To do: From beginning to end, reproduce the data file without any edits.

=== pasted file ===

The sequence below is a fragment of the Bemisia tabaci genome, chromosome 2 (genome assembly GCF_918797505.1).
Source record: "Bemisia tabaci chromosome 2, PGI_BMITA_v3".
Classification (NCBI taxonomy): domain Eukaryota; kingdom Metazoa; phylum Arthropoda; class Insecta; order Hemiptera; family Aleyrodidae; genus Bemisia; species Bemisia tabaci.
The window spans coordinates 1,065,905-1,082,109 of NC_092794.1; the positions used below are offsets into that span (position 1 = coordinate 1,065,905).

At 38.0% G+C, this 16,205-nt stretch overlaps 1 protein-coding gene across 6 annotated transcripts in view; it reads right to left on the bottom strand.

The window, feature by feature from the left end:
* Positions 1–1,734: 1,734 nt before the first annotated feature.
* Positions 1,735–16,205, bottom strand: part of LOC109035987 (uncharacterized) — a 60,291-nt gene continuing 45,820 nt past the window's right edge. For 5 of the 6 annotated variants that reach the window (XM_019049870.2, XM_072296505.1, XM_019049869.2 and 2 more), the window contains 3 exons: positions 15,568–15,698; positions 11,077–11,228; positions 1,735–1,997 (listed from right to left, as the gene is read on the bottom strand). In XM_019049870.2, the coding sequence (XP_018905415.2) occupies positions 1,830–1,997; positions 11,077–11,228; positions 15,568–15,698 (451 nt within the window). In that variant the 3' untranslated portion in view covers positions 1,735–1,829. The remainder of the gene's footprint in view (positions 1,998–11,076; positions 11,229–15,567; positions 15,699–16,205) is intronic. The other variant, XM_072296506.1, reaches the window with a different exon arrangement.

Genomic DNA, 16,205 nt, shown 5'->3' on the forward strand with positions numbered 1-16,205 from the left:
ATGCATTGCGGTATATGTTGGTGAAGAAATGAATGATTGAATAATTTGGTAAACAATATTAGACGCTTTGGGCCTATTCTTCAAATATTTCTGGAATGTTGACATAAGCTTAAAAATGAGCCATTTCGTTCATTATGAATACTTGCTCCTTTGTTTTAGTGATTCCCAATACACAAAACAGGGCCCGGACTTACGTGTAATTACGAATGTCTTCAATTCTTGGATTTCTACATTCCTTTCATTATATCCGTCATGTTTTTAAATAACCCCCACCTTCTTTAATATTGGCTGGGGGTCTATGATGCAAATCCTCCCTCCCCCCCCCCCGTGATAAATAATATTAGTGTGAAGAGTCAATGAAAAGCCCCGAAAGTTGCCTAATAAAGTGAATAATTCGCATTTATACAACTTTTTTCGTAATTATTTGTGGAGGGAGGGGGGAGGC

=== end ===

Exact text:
The sequence below is a fragment of the Bemisia tabaci genome, chromosome 2 (genome assembly GCF_918797505.1).
Source record: "Bemisia tabaci chromosome 2, PGI_BMITA_v3".
Classification (NCBI taxonomy): domain Eukaryota; kingdom Metazoa; phylum Arthropoda; class Insecta; order Hemiptera; family Aleyrodidae; genus Bemisia; species Bemisia tabaci.
The window spans coordinates 1,065,905-1,082,109 of NC_092794.1; the positions used below are offsets into that span (position 1 = coordinate 1,065,905).

At 38.0% G+C, this 16,205-nt stretch overlaps 1 protein-coding gene across 6 annotated transcripts in view; it reads right to left on the bottom strand.

The window, feature by feature from the left end:
* Positions 1–1,734: 1,734 nt before the first annotated feature.
* Positions 1,735–16,205, bottom strand: part of LOC109035987 (uncharacterized) — a 60,291-nt gene continuing 45,820 nt past the window's right edge. For 5 of the 6 annotated variants that reach the window (XM_019049870.2, XM_072296505.1, XM_019049869.2 and 2 more), the window contains 3 exons: positions 15,568–15,698; positions 11,077–11,228; positions 1,735–1,997 (listed from right to left, as the gene is read on the bottom strand). In XM_019049870.2, the coding sequence (XP_018905415.2) occupies positions 1,830–1,997; positions 11,077–11,228; positions 15,568–15,698 (451 nt within the window). In that variant the 3' untranslated portion in view covers positions 1,735–1,829. The remainder of the gene's footprint in view (positions 1,998–11,076; positions 11,229–15,567; positions 15,699–16,205) is intronic. The other variant, XM_072296506.1, reaches the window with a different exon arrangement.

Genomic DNA, 16,205 nt, shown 5'->3' on the forward strand with positions numbered 1-16,205 from the left:
ATGCATTGCGGTATATGTTGGTGAAGAAATGAATGATTGAATAATTTGGTAAACAATATTAGACGCTTTGGGCCTATTCTTCAAATATTTCTGGAATGTTGACATAAGCTTAAAAATGAGCCATTTCGTTCATTATGAATACTTGCTCCTTTGTTTTAGTGATTCCCAATACACAAAACAGGGCCCGGACTTACGTGTAATTACGAATGTCTTCAATTCTTGGATTTCTACATTCCTTTCATTATATCCGTCATGTTTTTAAATAACCCCCACCTTCTTTAATATTGGCTGGGGGTCTATGATGCAAATCCTCCCTCCCCCCCCCCCGTGATAAATAATATTAGTGTGAAGAGTCAATGAAAAGCCCCGAAAGTTGCCTAATAAAGTGAATAATTCGCATTTATACAACTTTTTTCGTAATTATTTGTGGAGGGAGGGGGGAGGC